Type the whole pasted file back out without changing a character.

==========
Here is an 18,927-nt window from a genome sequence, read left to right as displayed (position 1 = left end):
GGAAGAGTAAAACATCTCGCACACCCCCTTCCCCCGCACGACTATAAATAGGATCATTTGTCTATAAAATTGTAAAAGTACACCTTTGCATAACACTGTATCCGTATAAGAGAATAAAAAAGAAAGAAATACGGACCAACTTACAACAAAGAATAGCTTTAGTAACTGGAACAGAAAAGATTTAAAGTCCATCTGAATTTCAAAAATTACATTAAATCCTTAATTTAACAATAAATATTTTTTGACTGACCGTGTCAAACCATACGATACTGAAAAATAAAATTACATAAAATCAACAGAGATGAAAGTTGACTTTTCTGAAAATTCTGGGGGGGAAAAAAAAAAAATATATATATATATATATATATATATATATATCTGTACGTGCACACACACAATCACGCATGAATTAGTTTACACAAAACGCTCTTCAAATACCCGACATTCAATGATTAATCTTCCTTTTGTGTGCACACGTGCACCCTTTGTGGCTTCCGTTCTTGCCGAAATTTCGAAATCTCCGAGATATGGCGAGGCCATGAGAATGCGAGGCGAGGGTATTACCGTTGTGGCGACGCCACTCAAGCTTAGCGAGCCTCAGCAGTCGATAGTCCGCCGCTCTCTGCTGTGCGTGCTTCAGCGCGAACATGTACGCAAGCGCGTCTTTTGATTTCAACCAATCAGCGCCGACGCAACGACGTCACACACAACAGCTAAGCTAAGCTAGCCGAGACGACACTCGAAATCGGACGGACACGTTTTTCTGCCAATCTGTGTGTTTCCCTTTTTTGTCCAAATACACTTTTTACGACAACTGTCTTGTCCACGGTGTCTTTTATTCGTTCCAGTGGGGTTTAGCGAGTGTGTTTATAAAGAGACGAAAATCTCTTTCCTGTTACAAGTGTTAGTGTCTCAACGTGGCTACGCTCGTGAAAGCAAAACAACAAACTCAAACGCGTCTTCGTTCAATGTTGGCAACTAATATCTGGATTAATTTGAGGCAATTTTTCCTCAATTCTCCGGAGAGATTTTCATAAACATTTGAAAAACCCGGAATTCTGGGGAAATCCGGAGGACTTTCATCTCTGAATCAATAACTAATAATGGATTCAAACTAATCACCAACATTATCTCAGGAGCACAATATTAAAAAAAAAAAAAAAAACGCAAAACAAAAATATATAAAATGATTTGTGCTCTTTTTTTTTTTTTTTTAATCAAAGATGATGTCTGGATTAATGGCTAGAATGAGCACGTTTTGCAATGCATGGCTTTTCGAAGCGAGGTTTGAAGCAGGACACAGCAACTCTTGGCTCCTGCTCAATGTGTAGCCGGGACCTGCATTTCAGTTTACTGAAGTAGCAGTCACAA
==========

Here is an 18,927-nt window from a genome sequence, read left to right as displayed (position 1 = left end):
GGAAGAGTAAAACATCTCGCACACCCCCTTCCCCCGCACGACTATAAATAGGATCATTTGTCTATAAAATTGTAAAAGTACACCTTTGCATAACACTGTATCCGTATAAGAGAATAAAAAAGAAAGAAATACGGACCAACTTACAACAAAGAATAGCTTTAGTAACTGGAACAGAAAAGATTTAAAGTCCATCTGAATTTCAAAAATTACATTAAATCCTTAATTTAACAATAAATATTTTTTGACTGACCGTGTCAAACCATACGATACTGAAAAATAAAATTACATAAAATCAACAGAGATGAAAGTTGACTTTTCTGAAAATTCTGGGGGGGAAAAAAAAAAAATATATATATATATATATATATATATATATATCTGTACGTGCACACACACAATCACGCATGAATTAGTTTACACAAAACGCTCTTCAAATACCCGACATTCAATGATTAATCTTCCTTTTGTGTGCACACGTGCACCCTTTGTGGCTTCCGTTCTTGCCGAAATTTCGAAATCTCCGAGATATGGCGAGGCCATGAGAATGCGAGGCGAGGGTATTACCGTTGTGGCGACGCCACTCAAGCTTAGCGAGCCTCAGCAGTCGATAGTCCGCCGCTCTCTGCTGTGCGTGCTTCAGCGCGAACATGTACGCAAGCGCGTCTTTTGATTTCAACCAATCAGCGCCGACGCAACGACGTCACACACAACAGCTAAGCTAAGCTAGCCGAGACGACACTCGAAATCGGACGGACACGTTTTTCTGCCAATCTGTGTGTTTCCCTTTTTTGTCCAAATACACTTTTTACGACAACTGTCTTGTCCACGGTGTCTTTTATTCGTTCCAGTGGGGTTTAGCGAGTGTGTTTATAAAGAGACGAAAATCTCTTTCCTGTTACAAGTGTTAGTGTCTCAACGTGGCTACGCTCGTGAAAGCAAAACAACAAACTCAAACGCGTCTTCGTTCAATGTTGGCAACTAATATCTGGATTAATTTGAGGCAATTTTTCCTCAATTCTCCGGAGAGATTTTCATAAACATTTGAAAAACCCGGAATTCTGGGGAAATCCGGAGGACTTTCATCTCTGAATCAATAACTAATAATGGATTCAAACTAATCACCAACATTATCTCAGGAGCACAATATTAAAAAAAAAAAAAAAAACGCAAAACAAAAATATATAAAATGATTTGTGCTCTTTTTTTTTTTTTTTTAATCAAAGATGATGTCTGGATTAATGGCTAGAATGAGCACGTTTTGCAATGCATGGCTTTTCGAAGCGAGGTTTGAAGCAGGACACAGCAACTCTTGGCTCCTGCTCAATGTGTAGCCGGGACCTGCATTTCAGTTTACTGAAGTAGCAGTCACAA